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Tomintoul's 'Lord of Fraud' story is told again on BBC Scotland

By Tom Ramage

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It was a sensation at the time, when an audacious fraud of a former Met Police accountant who for years had styled himself as the Laird of Tomintoul was exposed.

But in time Tony Williams' spectacular con left the headlines and, as he languished in jail for a few years, it faded away altogether from the public eye.

The 'Laird of Tomintoul' Anthony Williams in the 1990s. Picture from YouTube promo.
The 'Laird of Tomintoul' Anthony Williams in the 1990s. Picture from YouTube promo.

But on Tuesday the story resurfaces on BBC Scotland, as part of criminologist David Wilson's "Scams and Scandals". In episode five of 10, Wilson investigates ‘white collar’ crime, exploring how the fraudster made himself a Scottish ‘laird’ after stealing millions from the cops.

Up here Williams was known as a Lord, having bought a title for himself at £80k.

In London, he had been an anonymous accountant for the Met.

Generous with 'his' money, Williams was soon being feted by some of the villagers, after renovating a hotel, backing local businesses and investing in properties.

For some eight years he got away with his outrageous scam, until he was caught in 1994 and sent to jail for seven-and-a-half years.

Professor Wilson features it as 'one of the most extraordinary fraud cases in UK history'.

The celebrated criminologist has previewed his feature remembering that back in 1994 there was talk of a major movie, with Gabriel Byrne even in the frame to play the conman.

But the film never happened.

“It’s obvious the Met were totally embarrassed that one of their own accountants was stealing from them, hence the reason they were quick to sentence Williams and sweep it under the carpet.

“What made it even more embarrassing was that it wasn’t the Met who discovered the fraud, it was a teller in the Clydesdale Bank in Tomintoul who got suspicious over his cheques and raised the alarm.”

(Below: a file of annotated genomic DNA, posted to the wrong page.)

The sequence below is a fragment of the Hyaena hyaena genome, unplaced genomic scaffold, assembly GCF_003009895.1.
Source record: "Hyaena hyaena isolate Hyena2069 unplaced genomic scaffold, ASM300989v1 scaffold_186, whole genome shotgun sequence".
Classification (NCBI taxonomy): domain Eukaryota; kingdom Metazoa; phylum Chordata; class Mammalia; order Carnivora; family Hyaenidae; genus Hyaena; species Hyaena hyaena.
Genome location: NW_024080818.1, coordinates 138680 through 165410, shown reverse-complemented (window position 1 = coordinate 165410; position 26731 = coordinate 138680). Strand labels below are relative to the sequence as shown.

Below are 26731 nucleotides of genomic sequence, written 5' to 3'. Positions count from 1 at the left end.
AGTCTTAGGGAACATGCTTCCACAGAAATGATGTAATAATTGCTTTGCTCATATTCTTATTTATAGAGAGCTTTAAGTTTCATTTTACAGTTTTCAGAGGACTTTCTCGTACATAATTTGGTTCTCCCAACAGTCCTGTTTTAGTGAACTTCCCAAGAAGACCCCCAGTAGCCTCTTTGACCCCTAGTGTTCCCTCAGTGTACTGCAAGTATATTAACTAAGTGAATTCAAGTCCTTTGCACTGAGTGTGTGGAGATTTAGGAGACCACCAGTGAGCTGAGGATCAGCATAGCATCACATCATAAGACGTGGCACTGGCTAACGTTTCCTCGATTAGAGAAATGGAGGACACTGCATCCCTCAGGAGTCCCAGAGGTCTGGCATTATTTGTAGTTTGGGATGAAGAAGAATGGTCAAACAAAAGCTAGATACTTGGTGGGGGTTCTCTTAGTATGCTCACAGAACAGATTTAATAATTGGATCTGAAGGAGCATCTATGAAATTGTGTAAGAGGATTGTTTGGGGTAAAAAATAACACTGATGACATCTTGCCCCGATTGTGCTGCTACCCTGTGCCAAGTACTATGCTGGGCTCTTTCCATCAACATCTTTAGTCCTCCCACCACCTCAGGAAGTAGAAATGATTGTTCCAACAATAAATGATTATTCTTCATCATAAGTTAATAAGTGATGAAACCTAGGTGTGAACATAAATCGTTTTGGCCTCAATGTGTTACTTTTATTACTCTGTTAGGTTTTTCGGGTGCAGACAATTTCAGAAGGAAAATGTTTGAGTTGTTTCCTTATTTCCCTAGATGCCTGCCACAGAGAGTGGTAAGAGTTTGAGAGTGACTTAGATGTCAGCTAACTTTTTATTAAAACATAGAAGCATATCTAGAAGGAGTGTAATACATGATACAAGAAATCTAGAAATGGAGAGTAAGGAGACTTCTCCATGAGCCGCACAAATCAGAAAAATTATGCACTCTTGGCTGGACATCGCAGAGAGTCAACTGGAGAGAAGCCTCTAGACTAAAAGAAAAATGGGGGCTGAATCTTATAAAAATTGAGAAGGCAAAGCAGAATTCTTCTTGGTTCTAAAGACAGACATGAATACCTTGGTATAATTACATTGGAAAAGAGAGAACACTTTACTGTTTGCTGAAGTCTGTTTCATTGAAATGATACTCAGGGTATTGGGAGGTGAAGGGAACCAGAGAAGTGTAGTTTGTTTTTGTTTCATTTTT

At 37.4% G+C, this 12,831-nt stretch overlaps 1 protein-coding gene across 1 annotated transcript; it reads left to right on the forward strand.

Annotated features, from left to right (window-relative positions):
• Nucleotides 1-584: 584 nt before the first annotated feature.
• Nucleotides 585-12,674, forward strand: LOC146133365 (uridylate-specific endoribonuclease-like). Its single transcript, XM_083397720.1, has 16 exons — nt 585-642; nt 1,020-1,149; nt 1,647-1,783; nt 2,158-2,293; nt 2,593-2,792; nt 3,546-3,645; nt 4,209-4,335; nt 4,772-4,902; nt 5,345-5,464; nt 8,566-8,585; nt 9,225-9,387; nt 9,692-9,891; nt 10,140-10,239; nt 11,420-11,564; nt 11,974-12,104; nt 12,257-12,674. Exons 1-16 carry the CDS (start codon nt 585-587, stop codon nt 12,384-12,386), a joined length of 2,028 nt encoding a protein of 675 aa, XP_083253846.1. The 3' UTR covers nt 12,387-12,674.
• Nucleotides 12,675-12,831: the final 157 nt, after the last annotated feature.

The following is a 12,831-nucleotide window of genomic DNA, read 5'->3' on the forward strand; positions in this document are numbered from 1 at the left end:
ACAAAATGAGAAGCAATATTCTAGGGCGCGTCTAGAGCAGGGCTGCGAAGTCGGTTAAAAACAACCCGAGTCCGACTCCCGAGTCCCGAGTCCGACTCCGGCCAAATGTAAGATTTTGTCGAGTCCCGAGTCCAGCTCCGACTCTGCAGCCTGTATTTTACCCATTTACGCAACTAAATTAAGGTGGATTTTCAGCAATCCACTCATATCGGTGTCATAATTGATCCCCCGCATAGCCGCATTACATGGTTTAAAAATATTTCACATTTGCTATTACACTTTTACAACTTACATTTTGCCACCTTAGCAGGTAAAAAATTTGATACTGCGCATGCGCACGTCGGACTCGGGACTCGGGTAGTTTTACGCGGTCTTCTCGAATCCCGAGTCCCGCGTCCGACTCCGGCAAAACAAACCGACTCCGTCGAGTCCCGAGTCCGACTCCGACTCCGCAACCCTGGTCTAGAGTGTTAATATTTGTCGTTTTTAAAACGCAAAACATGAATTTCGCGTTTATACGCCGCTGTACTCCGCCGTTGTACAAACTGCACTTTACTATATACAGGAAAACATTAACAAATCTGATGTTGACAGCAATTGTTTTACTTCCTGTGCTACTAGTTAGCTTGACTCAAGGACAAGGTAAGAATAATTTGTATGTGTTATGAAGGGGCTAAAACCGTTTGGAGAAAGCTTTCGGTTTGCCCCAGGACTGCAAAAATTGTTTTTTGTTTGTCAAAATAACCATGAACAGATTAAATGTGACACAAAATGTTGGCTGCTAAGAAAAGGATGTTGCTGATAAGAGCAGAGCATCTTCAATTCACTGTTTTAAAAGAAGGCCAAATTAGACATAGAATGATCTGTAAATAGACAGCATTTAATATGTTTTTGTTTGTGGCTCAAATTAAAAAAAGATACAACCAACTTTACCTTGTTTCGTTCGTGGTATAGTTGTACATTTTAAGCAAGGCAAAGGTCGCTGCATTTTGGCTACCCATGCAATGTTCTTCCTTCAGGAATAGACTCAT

Wilson's programme recalls that Williams was deputy director of finance at Scotland Yard and, during 12 years of lies, deception and theft, he stole £5m that should have been spent on police undercover operations.

It all began with a £200 theft from the police welfare fund in 1981.

David Wilson in Tomintoul for Tuesday's episode. Picture from YouTube preview.
David Wilson in Tomintoul for Tuesday's episode. Picture from YouTube preview.

Previewing his feature on Williams, Professor Wilson said: “I spoke to the people of Tomintoul for the documentary and they are still conflicted about their feelings towards ‘Lord’ Williams. They very much view him through rose-tinted glasses and at one point he had an ale named after him called ‘The Laird of Tomintoul’.

“He brought investment into the town at a time when it was much-needed and I understand that but he wasn’t some kind of modern-day Robin Hood who was stealing from the rich and giving to the poor.

“He was pilfering taxpayers’ money which was supposed to help stop the IRA’s bombing campaigns on the mainland. It was wrong on so many levels and was appalling and immoral behaviour.”

David Wilson's Crime Files: Scams & Scandals, Tuesdays, 10 pm, BBC Scotland. All episodes are available now on iPlayer

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